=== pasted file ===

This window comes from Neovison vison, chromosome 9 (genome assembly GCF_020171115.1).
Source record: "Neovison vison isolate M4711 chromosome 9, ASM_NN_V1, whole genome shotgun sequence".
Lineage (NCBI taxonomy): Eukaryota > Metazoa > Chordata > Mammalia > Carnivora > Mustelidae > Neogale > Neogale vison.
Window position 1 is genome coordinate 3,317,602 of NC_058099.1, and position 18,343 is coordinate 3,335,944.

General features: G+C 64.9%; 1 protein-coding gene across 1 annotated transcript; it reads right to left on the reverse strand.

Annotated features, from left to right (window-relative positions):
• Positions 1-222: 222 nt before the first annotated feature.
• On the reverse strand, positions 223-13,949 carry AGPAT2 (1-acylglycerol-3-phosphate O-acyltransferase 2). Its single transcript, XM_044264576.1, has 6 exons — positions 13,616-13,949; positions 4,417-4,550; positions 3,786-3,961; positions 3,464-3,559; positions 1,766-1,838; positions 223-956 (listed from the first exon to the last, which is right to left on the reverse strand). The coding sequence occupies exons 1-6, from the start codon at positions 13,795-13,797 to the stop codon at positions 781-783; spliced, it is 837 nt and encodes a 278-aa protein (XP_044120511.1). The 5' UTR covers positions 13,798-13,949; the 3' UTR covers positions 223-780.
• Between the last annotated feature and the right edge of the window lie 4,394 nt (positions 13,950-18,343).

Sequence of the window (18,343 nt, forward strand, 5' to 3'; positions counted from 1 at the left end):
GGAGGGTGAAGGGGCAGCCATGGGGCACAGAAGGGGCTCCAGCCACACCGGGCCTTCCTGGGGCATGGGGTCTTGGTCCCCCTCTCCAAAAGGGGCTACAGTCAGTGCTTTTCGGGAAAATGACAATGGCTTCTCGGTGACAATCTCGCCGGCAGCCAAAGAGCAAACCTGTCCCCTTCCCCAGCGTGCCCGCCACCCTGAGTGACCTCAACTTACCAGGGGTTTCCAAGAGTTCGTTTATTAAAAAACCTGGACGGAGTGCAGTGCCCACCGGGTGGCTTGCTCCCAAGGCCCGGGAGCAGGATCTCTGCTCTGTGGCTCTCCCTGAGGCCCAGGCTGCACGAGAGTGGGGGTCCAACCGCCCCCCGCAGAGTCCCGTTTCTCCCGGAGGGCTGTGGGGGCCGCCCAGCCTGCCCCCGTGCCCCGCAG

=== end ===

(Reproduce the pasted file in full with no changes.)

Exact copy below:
This window comes from Neovison vison, chromosome 9 (genome assembly GCF_020171115.1).
Source record: "Neovison vison isolate M4711 chromosome 9, ASM_NN_V1, whole genome shotgun sequence".
Lineage (NCBI taxonomy): Eukaryota > Metazoa > Chordata > Mammalia > Carnivora > Mustelidae > Neogale > Neogale vison.
Window position 1 is genome coordinate 3,317,602 of NC_058099.1, and position 18,343 is coordinate 3,335,944.

General features: G+C 64.9%; 1 protein-coding gene across 1 annotated transcript; it reads right to left on the reverse strand.

Annotated features, from left to right (window-relative positions):
• Positions 1-222: 222 nt before the first annotated feature.
• On the reverse strand, positions 223-13,949 carry AGPAT2 (1-acylglycerol-3-phosphate O-acyltransferase 2). Its single transcript, XM_044264576.1, has 6 exons — positions 13,616-13,949; positions 4,417-4,550; positions 3,786-3,961; positions 3,464-3,559; positions 1,766-1,838; positions 223-956 (listed from the first exon to the last, which is right to left on the reverse strand). The coding sequence occupies exons 1-6, from the start codon at positions 13,795-13,797 to the stop codon at positions 781-783; spliced, it is 837 nt and encodes a 278-aa protein (XP_044120511.1). The 5' UTR covers positions 13,798-13,949; the 3' UTR covers positions 223-780.
• Between the last annotated feature and the right edge of the window lie 4,394 nt (positions 13,950-18,343).

Sequence of the window (18,343 nt, forward strand, 5' to 3'; positions counted from 1 at the left end):
GGAGGGTGAAGGGGCAGCCATGGGGCACAGAAGGGGCTCCAGCCACACCGGGCCTTCCTGGGGCATGGGGTCTTGGTCCCCCTCTCCAAAAGGGGCTACAGTCAGTGCTTTTCGGGAAAATGACAATGGCTTCTCGGTGACAATCTCGCCGGCAGCCAAAGAGCAAACCTGTCCCCTTCCCCAGCGTGCCCGCCACCCTGAGTGACCTCAACTTACCAGGGGTTTCCAAGAGTTCGTTTATTAAAAAACCTGGACGGAGTGCAGTGCCCACCGGGTGGCTTGCTCCCAAGGCCCGGGAGCAGGATCTCTGCTCTGTGGCTCTCCCTGAGGCCCAGGCTGCACGAGAGTGGGGGTCCAACCGCCCCCCGCAGAGTCCCGTTTCTCCCGGAGGGCTGTGGGGGCCGCCCAGCCTGCCCCCGTGCCCCGCAG